Normally, what happens in late March in Louisville, Ky., occupies the attention of the trucking industry for that week.
However, this year, while the Mid-America Trucking Show was underway, something else grabbed the headlines.
Two tractor-trailers pulled up in front of the Truman balcony on the White House, and officials of the American Trucking Association met with President Donald Trump.
The most frequent question I heard at Mid-America this year was this: Where was OOIDA? Why weren’t they there as well?
So let me answer that.
First, this was an event set up by ATA. And it was actually connected to the Republican health care bill that failed over that weekend, an attempt to show another industry that could benefit from the president’s plan.
Todd Spencer, OOIDA executive vice president, told a group of us recently that OOIDA did not consider health care policy as core to the Association’s mission. In short, we’re a trucking organization that represents individual truck drivers on issues specific to that industry.
And while the Association would not be interested in that event for that reason, they are glad to work with the administration now and at any time in the future to improve a host of problems plaguing the industry.
For my part, in talking with a few truckers who asked me about it at MATS, I had a different take.
First, from an outside, general public perspective, the event may have promoted a better image of trucking, which is a good thing. And in my world of “credit where credit is due,” the folks at ATA who put this together did a good job, and deserve a proverbial pat on the back from the folks they work for.
And while the trucking executives in attendance did get a few minutes with the president to discuss health care (again, not the pressing issues in trucking, but health care), the fact is, the main result of the event (in terms of mainstream media coverage) is a picture of the president honking a truck horn.
While this was being planned and going on, OOIDA’s government affairs staff was earning their pats on the back as well.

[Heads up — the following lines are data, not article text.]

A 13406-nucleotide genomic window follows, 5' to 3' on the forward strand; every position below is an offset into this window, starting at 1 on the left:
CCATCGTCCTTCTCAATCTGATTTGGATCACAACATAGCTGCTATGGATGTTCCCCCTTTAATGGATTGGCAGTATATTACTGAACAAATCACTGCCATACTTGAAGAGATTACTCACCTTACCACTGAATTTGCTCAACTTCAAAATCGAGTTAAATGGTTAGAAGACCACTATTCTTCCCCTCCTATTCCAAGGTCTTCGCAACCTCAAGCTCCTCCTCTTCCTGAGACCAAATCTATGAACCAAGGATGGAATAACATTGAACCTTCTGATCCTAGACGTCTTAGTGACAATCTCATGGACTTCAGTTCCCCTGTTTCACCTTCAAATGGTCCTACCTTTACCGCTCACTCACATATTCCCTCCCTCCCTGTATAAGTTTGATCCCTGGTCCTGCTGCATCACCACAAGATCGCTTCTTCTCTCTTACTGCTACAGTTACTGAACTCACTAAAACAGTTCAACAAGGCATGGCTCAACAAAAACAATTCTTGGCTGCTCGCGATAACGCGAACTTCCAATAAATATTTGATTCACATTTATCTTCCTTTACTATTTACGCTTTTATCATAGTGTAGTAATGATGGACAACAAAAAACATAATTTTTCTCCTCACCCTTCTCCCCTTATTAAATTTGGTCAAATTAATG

They were earning their salt through their successful effort to end the much-derided once-a-week requirement and the two mandatory 1 to 5 a.m. periods from the 34-hour restart rule.
They were also taking a victory lap on the elimination of the Safety Fitness Determination rule, which would have used points and ratings from the widely discredited CSA system to rate the safety of small-business motor carriers and determine whether they would be pulled off the road.
OOIDA’s staffers were not getting pictures. They were working within the halls of government, in the offices of U.S. representatives and senators, at the regulatory agencies, working to fix the many problems that beset truck drivers every single day.
They were also working with state governments across the country to stop outrageous bills charged to truckers for non-consensual tows, eliminating or preventing split speed limits and more.
They were developing and then announcing a campaign titled “Knock Out Bad Regs,” an effort to identify the regulations that most create problems for truckers and eliminate them from the books.
OK, OOIDA didn’t get the photo op, yet. The ATA scored some PR points.
But in the end, which group got more done that week? Were I to make that bet, my money would be on the folks at OOIDA’s D.C. office. They do the heavy lifting, and they get the important work done.
And in my book, that is what counts.